J-Christopher The Lucky Baseball Bat (1991) -- Marty loses his lucky baseball bat, and his confidence along with it, and wonders if he will recover both in time to help the Tigers win the championship.
J-P-CHR No Arm in Left Field (1974) -- A poor throwing arm and prejudice from one white boy keep a black junior high student from completely enjoying his position on the baseball team.
J-Christopher Power Play (1976) A magic candy bar improves Rabbit's basketball game more than is really desirable.
J-P-CHR Pressure Play (1993) -- Travis, less obsessed with baseball than his teammates, tries to balance his playing with his hobby of horror videos and starts receiving anonymous threats warning him to spend more time on baseball.
J-CHR Red-Hot High Tops (1987) -- Normally afraid of playing basketball in front of a crowd, Kelly becomes a confident and aggressive player when she dons a mysterious pair of red sneakers that she finds.
J-P-CHR Return of the Home Run Kid (1992) -- Sylvester Coddmyer III is having a dismal baseball season until he takes advice from a mysterious ex-baseball player named Cheeko and starts to play more aggressively.
J-P-CHR Shoot for the Hoop (1995) -- Forced to referee rather than play basketball after he has been diagnosed as being diabetic, Rusty believes he will never play again until a new man in town organizes a team and coaches him.
J-P-CHR Shortstop from Tokyo (1970) -- When the new boy from Tokyo takes over Stogie Crane's position as shortstop, the two boys encounter the first of several barriers to their friendship.
J-Christopher Soccer Halfback (1978) -- A young boy is pressured by his family to abandon his promising soccer career for football.
J-P-CHR Soccer Scoop (1998) -- When a cartoon appears in the school newspaper making fun of his tendancy to talk a lot, Mac, the goalie for the Cougars soccer team, is determined to find out who is responsible.
J-P-CHR The Spy on Third Base (1988) -- A third baseman is sick with anxiety about whether or not to help his team by using his knack for knowing where the batter is going to hit the ball.
J-CHR/J-P-CHR The Submarine Pitch (1976) -- When he learns why his best friend taught him an unbeatable pitch instead of using it himself, Bernie learns a sad lesson about friendship.
J-CHR/J-P-CHR Supercharged Infield (1985) -- Penny Ferrell, captain and third baseman of the Hawks softball team, tries to uncover the reason for the strange behavior of two teammates who have also suddenly turned into super athletes.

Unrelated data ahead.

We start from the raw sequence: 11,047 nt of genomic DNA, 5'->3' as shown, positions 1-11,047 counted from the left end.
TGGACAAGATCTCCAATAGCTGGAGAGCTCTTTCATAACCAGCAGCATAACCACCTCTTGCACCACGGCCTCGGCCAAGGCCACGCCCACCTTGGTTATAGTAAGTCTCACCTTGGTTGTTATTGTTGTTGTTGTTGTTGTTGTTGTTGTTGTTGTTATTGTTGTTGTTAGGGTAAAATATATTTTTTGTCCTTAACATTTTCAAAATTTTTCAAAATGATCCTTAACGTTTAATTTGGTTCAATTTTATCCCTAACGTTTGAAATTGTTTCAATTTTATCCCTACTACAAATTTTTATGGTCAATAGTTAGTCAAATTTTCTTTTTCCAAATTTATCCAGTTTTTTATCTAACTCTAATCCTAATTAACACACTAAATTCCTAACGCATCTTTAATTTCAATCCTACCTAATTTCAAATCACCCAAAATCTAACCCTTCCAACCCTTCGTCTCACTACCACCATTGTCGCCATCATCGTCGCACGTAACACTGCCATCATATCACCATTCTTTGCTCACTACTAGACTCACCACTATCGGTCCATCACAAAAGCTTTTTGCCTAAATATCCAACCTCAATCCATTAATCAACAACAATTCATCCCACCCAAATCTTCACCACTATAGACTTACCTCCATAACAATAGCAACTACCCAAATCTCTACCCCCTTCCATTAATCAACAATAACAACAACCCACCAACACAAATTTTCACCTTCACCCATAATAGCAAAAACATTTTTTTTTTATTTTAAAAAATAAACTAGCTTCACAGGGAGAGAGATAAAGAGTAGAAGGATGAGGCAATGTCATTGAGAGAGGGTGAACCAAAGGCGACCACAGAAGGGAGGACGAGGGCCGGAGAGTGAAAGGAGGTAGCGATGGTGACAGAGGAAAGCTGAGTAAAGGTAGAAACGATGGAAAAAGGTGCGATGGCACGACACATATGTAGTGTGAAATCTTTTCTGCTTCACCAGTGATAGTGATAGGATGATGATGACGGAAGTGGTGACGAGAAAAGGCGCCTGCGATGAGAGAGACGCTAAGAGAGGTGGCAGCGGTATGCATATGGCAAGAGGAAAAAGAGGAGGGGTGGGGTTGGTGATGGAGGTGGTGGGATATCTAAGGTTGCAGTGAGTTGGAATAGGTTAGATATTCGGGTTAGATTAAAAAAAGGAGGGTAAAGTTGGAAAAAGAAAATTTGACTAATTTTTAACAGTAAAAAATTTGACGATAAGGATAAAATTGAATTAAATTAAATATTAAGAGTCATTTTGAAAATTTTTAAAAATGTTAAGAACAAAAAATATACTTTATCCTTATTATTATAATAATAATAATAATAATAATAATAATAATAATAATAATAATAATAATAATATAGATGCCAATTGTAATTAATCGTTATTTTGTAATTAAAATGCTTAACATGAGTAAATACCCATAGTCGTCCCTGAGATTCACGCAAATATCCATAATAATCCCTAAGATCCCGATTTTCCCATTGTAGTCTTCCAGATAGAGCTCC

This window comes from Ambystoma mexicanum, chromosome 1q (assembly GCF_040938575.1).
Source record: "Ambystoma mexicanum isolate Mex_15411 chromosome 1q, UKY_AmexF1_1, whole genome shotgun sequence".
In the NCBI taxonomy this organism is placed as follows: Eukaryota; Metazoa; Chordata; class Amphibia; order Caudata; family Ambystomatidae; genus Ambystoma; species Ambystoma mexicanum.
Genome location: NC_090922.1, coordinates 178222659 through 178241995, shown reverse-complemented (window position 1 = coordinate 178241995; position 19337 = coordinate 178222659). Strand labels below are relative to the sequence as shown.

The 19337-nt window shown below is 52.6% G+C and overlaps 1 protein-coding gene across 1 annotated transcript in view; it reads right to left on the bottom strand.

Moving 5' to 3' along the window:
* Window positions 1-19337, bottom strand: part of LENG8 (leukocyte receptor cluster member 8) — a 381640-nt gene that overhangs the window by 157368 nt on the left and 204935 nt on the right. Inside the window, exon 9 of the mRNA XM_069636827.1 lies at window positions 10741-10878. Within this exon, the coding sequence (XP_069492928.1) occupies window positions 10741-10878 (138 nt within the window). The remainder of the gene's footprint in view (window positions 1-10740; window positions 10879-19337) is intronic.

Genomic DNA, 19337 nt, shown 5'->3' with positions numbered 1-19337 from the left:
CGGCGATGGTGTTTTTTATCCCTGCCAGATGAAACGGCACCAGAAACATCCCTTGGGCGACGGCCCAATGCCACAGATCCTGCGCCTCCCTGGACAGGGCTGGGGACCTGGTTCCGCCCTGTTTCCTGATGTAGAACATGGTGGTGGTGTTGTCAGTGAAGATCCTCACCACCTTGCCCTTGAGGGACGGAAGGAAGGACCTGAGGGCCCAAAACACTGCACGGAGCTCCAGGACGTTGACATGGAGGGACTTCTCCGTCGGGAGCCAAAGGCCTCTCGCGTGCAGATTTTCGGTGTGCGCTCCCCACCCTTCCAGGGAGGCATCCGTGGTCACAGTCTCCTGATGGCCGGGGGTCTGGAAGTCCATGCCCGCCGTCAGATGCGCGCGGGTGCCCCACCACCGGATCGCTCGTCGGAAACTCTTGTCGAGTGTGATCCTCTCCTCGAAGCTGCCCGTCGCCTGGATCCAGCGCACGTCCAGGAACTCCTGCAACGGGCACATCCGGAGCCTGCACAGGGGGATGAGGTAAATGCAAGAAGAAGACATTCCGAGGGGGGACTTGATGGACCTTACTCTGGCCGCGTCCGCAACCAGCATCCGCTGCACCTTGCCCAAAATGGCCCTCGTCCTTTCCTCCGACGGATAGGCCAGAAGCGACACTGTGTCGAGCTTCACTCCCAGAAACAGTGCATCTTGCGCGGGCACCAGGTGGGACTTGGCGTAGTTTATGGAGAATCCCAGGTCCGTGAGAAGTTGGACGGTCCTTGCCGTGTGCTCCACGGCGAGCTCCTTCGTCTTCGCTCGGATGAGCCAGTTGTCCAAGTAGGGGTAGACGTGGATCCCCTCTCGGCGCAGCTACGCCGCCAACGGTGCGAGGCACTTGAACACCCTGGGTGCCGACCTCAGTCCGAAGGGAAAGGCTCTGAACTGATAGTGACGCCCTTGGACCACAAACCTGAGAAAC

J-Christopher Tackle Without a Team (1989) -- Unjustly dismissed from the football team for drug possession, Scott learns that only by finding out who planted the marijuana in his duffle bag can he clear himself with his parents.
J-CHR The Team That Stopped Moving (1975) -- A new baseball team gets some supernatural help from a concerned wizard.
J-P-CHR Too Hot to Handle (1965) -- A young baseball player has trouble living up to his family's reputation on a baseball diamond.
J-Christopher Top Wing (1994) -- Dana Bellamy searches for the truth behind the fire for which his father is being blamed.
J-P-CHR Touchdown for Tommy (1959) -- A young boy worries about making the footbal team and convincing his foster parents to adopt him.
J-P-CHR Tough to Tackle (1971) -- Disappointed by not being large enough to make quarterback, Boots discovers that there is as much challenge in playing tackle.
J-P-CHR The Year Mom Won the Pennant (1968) -- Nick is horrified to learn that his mom is going to coach his baseball team until the team is in a race for the pennant.
J-92-Hill On the Court With Grant Hill (1996) -- A biography of the son of former Dallas Cowboys halfback Calvin Hill who grew up to become a star basketball player with the Detroit Pistons.
J-92 McGwire At the Plate With Mark McGwire (1999) -- This biography depicts the life and career of the St. Louis Cardinals slugger, who holds the record for the most homeruns in one season.
Author Interview: Matt Christopher (http://.www.twbookmark.com/authors/48/444/interview.html) -- An interview with the popular children's writer Matt Christopher discussing how he became a writer and why he writes about sports.
"Matt Christopher", IPL Youth Division: Ask the Author (http://www.ipl.org/youth/AskAuthor/Christopher.html) -- This brief biography of Matt Christopher produced by the Internet Public Library also includes an list of the author's works as well as a frequently asked questions (FAQ) section.